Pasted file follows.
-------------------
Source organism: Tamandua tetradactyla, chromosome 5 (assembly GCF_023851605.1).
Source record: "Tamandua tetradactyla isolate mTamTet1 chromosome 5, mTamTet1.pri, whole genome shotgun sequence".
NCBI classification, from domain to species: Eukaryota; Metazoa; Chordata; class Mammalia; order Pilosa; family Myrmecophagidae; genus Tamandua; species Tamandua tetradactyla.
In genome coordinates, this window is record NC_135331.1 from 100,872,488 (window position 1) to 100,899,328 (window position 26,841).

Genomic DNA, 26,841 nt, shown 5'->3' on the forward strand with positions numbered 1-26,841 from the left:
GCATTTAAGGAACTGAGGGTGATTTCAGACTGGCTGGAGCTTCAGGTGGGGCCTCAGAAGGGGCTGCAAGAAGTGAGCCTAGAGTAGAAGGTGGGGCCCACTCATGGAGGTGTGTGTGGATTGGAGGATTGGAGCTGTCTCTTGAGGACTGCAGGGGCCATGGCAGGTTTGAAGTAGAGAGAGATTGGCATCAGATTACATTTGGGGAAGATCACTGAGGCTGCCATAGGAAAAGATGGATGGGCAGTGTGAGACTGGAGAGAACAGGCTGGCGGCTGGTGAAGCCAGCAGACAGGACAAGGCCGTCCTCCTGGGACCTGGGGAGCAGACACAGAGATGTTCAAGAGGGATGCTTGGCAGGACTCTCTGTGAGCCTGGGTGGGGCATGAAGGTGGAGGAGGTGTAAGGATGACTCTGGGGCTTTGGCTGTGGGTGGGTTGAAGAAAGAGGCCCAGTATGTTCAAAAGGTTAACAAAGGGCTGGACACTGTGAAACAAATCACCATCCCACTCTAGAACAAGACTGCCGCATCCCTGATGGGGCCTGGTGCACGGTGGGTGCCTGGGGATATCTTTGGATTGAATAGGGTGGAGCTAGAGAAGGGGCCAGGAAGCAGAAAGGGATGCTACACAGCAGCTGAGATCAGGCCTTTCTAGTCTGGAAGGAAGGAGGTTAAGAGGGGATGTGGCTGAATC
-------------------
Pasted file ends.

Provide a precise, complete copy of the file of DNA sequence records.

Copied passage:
Source organism: Tamandua tetradactyla, chromosome 5 (assembly GCF_023851605.1).
Source record: "Tamandua tetradactyla isolate mTamTet1 chromosome 5, mTamTet1.pri, whole genome shotgun sequence".
NCBI classification, from domain to species: Eukaryota; Metazoa; Chordata; class Mammalia; order Pilosa; family Myrmecophagidae; genus Tamandua; species Tamandua tetradactyla.
In genome coordinates, this window is record NC_135331.1 from 100,872,488 (window position 1) to 100,899,328 (window position 26,841).

Genomic DNA, 26,841 nt, shown 5'->3' on the forward strand with positions numbered 1-26,841 from the left:
GCATTTAAGGAACTGAGGGTGATTTCAGACTGGCTGGAGCTTCAGGTGGGGCCTCAGAAGGGGCTGCAAGAAGTGAGCCTAGAGTAGAAGGTGGGGCCCACTCATGGAGGTGTGTGTGGATTGGAGGATTGGAGCTGTCTCTTGAGGACTGCAGGGGCCATGGCAGGTTTGAAGTAGAGAGAGATTGGCATCAGATTACATTTGGGGAAGATCACTGAGGCTGCCATAGGAAAAGATGGATGGGCAGTGTGAGACTGGAGAGAACAGGCTGGCGGCTGGTGAAGCCAGCAGACAGGACAAGGCCGTCCTCCTGGGACCTGGGGAGCAGACACAGAGATGTTCAAGAGGGATGCTTGGCAGGACTCTCTGTGAGCCTGGGTGGGGCATGAAGGTGGAGGAGGTGTAAGGATGACTCTGGGGCTTTGGCTGTGGGTGGGTTGAAGAAAGAGGCCCAGTATGTTCAAAAGGTTAACAAAGGGCTGGACACTGTGAAACAAATCACCATCCCACTCTAGAACAAGACTGCCGCATCCCTGATGGGGCCTGGTGCACGGTGGGTGCCTGGGGATATCTTTGGATTGAATAGGGTGGAGCTAGAGAAGGGGCCAGGAAGCAGAAAGGGATGCTACACAGCAGCTGAGATCAGGCCTTTCTAGTCTGGAAGGAAGGAGGTTAAGAGGGGATGTGGCTGAATC